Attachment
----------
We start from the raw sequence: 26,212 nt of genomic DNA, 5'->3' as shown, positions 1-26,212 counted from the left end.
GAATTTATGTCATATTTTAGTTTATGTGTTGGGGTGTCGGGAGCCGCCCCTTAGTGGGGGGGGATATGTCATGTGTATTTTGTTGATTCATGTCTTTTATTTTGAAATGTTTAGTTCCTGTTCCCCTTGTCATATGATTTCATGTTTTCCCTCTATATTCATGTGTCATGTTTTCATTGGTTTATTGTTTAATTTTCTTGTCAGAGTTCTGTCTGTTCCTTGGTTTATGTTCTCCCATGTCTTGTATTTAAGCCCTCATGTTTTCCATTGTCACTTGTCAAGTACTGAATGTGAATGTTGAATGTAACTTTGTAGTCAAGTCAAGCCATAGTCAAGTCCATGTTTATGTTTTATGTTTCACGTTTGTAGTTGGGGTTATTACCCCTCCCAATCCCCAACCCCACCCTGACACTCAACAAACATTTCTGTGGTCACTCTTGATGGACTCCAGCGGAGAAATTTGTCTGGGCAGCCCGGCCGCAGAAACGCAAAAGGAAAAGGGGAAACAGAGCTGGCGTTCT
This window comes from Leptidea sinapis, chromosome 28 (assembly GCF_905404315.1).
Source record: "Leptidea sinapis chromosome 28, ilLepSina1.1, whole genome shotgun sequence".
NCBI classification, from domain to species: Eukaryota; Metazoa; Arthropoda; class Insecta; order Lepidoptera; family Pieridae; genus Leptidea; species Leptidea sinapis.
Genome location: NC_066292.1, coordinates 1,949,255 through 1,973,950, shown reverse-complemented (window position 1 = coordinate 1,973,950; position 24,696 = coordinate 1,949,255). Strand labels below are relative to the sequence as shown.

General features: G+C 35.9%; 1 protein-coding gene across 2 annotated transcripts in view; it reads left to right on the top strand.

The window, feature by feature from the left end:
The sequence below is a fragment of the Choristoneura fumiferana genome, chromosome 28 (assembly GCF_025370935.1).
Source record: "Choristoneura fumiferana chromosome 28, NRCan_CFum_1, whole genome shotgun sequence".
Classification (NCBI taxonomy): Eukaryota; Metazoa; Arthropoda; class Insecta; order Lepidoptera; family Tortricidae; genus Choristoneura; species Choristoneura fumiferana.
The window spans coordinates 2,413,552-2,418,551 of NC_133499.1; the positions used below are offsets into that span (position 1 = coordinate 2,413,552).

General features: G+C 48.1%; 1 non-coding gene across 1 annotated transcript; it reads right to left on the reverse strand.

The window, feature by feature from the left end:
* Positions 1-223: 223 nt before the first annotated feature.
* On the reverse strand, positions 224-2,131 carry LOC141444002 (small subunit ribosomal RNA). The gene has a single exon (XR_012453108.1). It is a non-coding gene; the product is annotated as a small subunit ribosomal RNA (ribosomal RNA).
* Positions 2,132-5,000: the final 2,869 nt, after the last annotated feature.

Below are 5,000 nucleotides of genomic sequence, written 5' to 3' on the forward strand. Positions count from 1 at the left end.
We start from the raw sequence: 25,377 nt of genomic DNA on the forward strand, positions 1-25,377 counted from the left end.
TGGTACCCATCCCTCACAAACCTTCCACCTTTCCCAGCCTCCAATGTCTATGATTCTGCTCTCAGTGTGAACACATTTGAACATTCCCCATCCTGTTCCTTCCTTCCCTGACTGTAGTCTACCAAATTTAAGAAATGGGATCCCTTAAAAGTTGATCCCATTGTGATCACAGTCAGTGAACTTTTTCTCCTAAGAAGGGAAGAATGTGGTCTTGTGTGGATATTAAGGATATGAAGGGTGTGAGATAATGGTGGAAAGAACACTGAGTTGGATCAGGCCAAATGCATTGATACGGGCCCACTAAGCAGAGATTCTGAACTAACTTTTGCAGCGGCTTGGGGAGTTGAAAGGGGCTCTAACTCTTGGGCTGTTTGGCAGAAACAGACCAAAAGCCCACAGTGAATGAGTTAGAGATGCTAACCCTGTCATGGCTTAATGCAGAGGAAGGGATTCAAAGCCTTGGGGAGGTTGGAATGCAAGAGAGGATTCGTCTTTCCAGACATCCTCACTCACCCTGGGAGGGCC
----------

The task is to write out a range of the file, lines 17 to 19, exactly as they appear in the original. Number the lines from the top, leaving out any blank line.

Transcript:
* Positions 2,132-5,000: the final 2,869 nt, after the last annotated feature.

Below are 5,000 nucleotides of genomic sequence, written 5' to 3' on the forward strand. Positions count from 1 at the left end.
We start from the raw sequence: 25,377 nt of genomic DNA on the forward strand, positions 1-25,377 counted from the left end.